The Fleehart Building is probably Amador City's oldest building, circa 1860s or earlier. William Fleehart was a mine owner, merchant and Wells Fargo Agent. This building was the only store to survive the big fire of 1878.
As the oldest intact building in this fine Gold Rush town, what an appropriate location for a museum focusing on the role of women in the Gold Rush.
Fast forward to 1983. Merchant Jerrold Whitney and artist Clayton Pinkerton purchased the building and made it their home, business and art studio. Whitney operated an emporium of eclecticism and Pinkerton's paintings ranged from high color abstracts to Viet Nam Era social commentaries. When their estates were settled, Clayton Pinkerton left the building to Amador City with the stipulation that it be used as a museum.
The Amador Whitney Museum, a nonprofit organization, relies exclusively on support from private donations, sales of Clayton Pinkerton paintings and funding from the Amador City Council.
FOCUS - WOMEN IN THE GOLD RUSH ERA
Early migrations to the gold fields were mostly men. With more and more gold being mined, and fortunes being made and lost, the men began to think about bringing their families across the mountains. The women were the unsung heros of their day. The trips were arduous at best, tragic at worst. A better dress, a pair of button up shoes, a little lace, a little girl's fancy dress, a small boy's better pair of pants were often tucked into a corner of the wagon in anticipation of a better life. Some women, made widows by the traumatic trip or frequent mine deaths, remarried and began families.
The romanticism of the Western movement and gold mining activities are mostly myths. Many miners did find gold and made a little money. A very few made fortunes. Liquor, gambling, continually betting on new gold finds and the allure of the saloons cleared the gold out of many a miner's pocket.
AMADOR CITY BEGINS TO GROW.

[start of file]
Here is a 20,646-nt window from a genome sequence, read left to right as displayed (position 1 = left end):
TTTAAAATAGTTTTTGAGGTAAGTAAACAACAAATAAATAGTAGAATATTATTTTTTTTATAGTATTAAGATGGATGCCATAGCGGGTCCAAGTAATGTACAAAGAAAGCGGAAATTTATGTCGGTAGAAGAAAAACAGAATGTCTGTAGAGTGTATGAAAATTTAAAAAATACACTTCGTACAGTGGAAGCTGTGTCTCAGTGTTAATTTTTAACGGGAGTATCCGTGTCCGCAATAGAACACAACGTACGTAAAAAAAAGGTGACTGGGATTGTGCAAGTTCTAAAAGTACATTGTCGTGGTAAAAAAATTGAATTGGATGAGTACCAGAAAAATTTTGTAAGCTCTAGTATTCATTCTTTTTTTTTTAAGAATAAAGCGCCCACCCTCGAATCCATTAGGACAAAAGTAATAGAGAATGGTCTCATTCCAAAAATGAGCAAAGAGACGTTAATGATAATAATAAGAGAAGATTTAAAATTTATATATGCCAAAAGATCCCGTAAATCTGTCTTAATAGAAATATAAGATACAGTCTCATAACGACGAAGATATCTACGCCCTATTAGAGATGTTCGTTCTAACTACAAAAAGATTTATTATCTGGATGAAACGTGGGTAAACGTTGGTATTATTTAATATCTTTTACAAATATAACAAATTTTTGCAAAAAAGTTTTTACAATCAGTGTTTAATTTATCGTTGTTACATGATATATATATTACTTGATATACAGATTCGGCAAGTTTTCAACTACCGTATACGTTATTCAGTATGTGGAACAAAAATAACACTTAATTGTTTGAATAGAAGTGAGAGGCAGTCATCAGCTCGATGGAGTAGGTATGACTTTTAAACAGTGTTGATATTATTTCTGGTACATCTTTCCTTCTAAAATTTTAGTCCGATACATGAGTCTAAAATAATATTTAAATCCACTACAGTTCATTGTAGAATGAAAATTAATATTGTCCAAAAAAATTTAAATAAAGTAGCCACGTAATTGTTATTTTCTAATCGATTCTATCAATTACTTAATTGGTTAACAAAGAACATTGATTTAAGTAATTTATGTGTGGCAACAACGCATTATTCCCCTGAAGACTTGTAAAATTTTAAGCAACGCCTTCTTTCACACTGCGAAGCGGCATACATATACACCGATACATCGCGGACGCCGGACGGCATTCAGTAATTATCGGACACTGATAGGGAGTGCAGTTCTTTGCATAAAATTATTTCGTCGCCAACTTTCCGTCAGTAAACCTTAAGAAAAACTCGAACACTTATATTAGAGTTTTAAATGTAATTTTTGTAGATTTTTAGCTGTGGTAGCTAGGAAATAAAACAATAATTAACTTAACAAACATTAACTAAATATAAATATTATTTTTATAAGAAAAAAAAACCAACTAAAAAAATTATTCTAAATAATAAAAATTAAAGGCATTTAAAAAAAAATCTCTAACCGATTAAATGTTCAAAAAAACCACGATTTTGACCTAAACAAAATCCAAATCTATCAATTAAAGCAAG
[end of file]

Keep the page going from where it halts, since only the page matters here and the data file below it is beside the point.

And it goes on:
The wild, rough-and-tumble gold mining way of living gradually gave way to family life. Schools were established. Teachers were always women. Girls and boys could now enroll in school and were nurtured at home. The post office was built, making communication with the relatives back home easier. Homes were constructed. The basic fabric of an established town was woven by the women, while the men mined the gold.
Fraternal organizations were being founded to support members. There is a fine photograph of the members of The Knights of Pythias by the safe in the Museum.
In fact, there are homes in Amador City today called "Pay day homes." When a miner earned more that the subsistence income and did not gamble it away, families would add on to the original one room house. If they were fortunate enough, another room was added.
These stories and many more are told in the Amador Whitney Museum. They could be told all over Amador County and the various Gold Rush towns of the Sierra Nevada Foothills. Professional displays consist of diaries reproduced in large type, a wagon, sample miners' lodging, school house and other vignettes.
PERFECT CLASSROOM FIELD TRIP
This is a friendly place for seeing artifacts from the Gold Rush era. The exhibits are accessible and most appropriate for middle school learning. Please arrange tours ahead of time.
PINKERTON ART WORK
Also on display is a sample of the vast collection of original art left as a legacy to the Museum and for its continued existence. So, right in this fantastic display of early California history is Clayton Pinkerton's contemporary work, to be enjoyed and purchased. From smaller works to major oil paintings, what a fantastic way to support the mission of the Amador Whitney Museum, its focus on Women in the Gold Rush Era and have a fine abstract painting for your home or office collection!
ONLINE TOUR The Museum is located on the Golden Chain Highway.The Museum is happy to give you a 17 frame photographic tour of this fine collection. But, seeing the authentic artifacts really makes this important chapter in California history come alive.